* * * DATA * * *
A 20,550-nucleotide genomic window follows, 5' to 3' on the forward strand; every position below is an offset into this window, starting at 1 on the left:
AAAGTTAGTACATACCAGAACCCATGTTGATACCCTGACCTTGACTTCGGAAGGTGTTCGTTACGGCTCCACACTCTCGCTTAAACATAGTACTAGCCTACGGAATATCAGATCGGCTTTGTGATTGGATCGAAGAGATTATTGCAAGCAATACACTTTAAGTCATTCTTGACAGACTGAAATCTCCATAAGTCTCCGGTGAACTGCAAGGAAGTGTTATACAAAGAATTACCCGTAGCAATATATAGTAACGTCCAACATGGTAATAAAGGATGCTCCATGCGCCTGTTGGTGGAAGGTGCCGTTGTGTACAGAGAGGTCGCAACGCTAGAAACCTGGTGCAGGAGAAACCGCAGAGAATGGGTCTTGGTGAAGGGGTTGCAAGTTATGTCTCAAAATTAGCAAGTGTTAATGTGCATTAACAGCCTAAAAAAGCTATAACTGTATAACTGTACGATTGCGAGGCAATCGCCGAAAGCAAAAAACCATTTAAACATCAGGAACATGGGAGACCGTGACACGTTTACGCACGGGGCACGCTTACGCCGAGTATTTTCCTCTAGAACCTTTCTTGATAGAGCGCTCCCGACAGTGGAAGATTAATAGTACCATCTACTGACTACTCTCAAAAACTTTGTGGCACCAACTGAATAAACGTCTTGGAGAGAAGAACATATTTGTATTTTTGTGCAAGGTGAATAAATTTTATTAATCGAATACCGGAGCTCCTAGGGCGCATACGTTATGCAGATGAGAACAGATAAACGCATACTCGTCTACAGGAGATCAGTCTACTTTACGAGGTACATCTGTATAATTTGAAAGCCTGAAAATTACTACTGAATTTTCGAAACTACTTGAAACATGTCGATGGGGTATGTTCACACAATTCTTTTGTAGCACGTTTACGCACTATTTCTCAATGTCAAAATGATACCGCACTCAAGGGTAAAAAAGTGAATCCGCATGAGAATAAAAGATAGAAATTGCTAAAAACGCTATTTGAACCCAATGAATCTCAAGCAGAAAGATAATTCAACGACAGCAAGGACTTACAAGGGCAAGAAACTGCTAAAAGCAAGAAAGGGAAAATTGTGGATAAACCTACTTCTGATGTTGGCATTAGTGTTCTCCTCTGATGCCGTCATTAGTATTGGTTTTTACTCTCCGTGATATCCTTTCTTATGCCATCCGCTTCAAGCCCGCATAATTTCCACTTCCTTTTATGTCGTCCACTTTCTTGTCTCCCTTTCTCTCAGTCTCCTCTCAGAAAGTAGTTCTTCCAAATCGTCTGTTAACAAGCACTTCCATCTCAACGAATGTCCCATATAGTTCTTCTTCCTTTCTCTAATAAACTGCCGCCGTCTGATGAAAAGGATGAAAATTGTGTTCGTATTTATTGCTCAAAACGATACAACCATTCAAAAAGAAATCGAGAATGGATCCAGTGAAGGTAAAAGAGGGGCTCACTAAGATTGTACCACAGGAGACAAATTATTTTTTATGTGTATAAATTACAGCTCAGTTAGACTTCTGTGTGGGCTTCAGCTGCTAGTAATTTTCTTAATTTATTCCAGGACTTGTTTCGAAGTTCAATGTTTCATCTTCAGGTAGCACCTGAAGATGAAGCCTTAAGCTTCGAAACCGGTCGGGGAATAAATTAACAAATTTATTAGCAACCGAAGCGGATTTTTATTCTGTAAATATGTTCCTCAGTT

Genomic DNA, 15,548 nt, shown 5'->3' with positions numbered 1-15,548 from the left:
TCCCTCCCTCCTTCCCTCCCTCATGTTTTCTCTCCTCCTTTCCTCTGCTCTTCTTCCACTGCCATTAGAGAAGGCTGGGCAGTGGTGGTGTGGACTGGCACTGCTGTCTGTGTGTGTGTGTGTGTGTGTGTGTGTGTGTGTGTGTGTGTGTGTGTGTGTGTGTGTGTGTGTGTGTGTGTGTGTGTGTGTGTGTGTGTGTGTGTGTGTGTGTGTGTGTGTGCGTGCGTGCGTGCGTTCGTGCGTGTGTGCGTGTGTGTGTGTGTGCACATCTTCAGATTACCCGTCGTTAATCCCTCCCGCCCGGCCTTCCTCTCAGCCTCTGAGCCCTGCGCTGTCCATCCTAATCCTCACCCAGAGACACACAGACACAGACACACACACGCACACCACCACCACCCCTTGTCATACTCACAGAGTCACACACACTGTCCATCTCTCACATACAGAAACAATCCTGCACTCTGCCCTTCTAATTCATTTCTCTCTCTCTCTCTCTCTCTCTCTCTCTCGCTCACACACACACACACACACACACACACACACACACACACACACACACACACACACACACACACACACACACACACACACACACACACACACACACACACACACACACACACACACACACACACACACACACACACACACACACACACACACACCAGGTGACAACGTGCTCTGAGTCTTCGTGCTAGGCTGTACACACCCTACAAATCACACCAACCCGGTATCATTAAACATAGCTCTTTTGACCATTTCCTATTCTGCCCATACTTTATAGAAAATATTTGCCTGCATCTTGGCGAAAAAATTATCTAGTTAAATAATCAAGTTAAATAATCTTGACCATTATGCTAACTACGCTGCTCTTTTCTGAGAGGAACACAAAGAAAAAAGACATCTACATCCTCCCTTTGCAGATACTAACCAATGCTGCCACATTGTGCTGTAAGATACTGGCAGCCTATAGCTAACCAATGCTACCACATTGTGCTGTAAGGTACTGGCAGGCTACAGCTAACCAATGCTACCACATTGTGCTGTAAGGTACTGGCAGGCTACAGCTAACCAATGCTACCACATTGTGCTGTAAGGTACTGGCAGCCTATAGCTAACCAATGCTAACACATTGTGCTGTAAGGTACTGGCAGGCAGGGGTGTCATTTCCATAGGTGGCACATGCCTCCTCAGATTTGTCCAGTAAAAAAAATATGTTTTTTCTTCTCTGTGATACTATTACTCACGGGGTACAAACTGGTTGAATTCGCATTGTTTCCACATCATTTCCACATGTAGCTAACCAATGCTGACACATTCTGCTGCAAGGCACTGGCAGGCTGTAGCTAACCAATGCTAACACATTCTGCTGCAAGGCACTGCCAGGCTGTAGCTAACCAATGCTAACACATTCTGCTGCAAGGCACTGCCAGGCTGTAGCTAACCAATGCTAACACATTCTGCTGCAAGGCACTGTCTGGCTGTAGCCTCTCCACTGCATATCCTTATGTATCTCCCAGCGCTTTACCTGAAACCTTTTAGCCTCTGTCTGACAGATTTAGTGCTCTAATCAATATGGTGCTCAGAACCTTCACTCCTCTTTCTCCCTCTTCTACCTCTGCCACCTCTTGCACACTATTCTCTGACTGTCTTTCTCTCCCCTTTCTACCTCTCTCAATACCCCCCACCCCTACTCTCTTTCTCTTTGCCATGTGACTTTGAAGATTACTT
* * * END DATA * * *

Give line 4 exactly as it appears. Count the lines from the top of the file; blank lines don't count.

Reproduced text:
TCCCTCCCTCCTTCCCTCCCTCATGTTTTCTCTCCTCCTTTCCTCTGCTCTTCTTCCACTGCCATTAGAGAAGGCTGGGCAGTGGTGGTGTGGACTGGCACTGCTGTCTGTGTGTGTGTGTGTGTGTGTGTGTGTGTGTGTGTGTGTGTGTGTGTGTGTGTGTGTGTGTGTGTGTGTGTGTGTGTGTGTGTGTGTGTGTGTGTGTGTGTGTGTGTGTGTGCGTGCGTGCGTGCGTTCGTGCGTGTGTGCGTGTGTGTGTGTGTGCACATCTTCAGATTACCCGTCGTTAATCCCTCCCGCCCGGCCTTCCTCTCAGCCTCTGAGCCCTGCGCTGTCCATCCTAATCCTCACCCAGAGACACACAGACACAGACACACACACGCACACCACCACCACCCCTTGTCATACTCACAGAGTCACACACACTGTCCATCTCTCACATACAGAAACAATCCTGCACTCTGCCCTTCTAATTCATTTCTCTCTCTCTCTCTCTCTCTCTCTCTCTCGCTCACACACACACACACACACACACACACACACACACACACACACACACACACACACACACACACACACACACACACACACACACACACACACACACACACACACACACACACACACACACACACACACACACACACACACACACACACACACACCAGGTGACAACGTGCTCTGAGTCTTCGTGCTAGGCTGTACACACCCTACAAATCACACCAACCCGGTATCATTAAACATAGCTCTTTTGACCATTTCCTATTCTGCCCATACTTTATAGAAAATATTTGCCTGCATCTTGGCGAAAAAATTATCTAGTTAAATAATCAAGTTAAATAATCTTGACCATTATGCTAACTACGCTGCTCTTTTCTGAGAGGAACACAAAGAAAAAAGACATCTACATCCTCCCTTTGCAGATACTAACCAATGCTGCCACATTGTGCTGTAAGATACTGGCAGCCTATAGCTAACCAATGCTACCACATTGTGCTGTAAGGTACTGGCAGGCTACAGCTAACCAATGCTACCACATTGTGCTGTAAGGTACTGGCAGGCTACAGCTAACCAATGCTACCACATTGTGCTGTAAGGTACTGGCAGCCTATAGCTAACCAATGCTAACACATTGTGCTGTAAGGTACTGGCAGGCAGGGGTGTCATTTCCATAGGTGGCACATGCCTCCTCAGATTTGTCCAGTAAAAAAAATATGTTTTTTCTTCTCTGTGATACTATTACTCACGGGGTACAAACTGGTTGAATTCGCATTGTTTCCACATCATTTCCACATGTAGCTAACCAATGCTGACACATTCTGCTGCAAGGCACTGGCAGGCTGTAGCTAACCAATGCTAACACATTCTGCTGCAAGGCACTGCCAGGCTGTAGCTAACCAATGCTAACACATTCTGCTGCAAGGCACTGCCAGGCTGTAGCTAACCAATGCTAACACATTCTGCTGCAAGGCACTGTCTGGCTGTAGCCTCTCCACTGCATATCCTTATGTATCTCCCAGCGCTTTACCTGAAACCTTTTAGCCTCTGTCTGACAGATTTAGTGCTCTAATCAATATGGTGCTCAGAACCTTCACTCCTCTTTCTCCCTCTTCTACCTCTGCCACCTCTTGCACACTATTCTCTGACTGTCTTTCTCTCCCCTTTCTACCTCTCTCAATACCCCCCACCCCTACTCTCTTTCTCTTTGCCATGTGACTTTGAAGATTACTT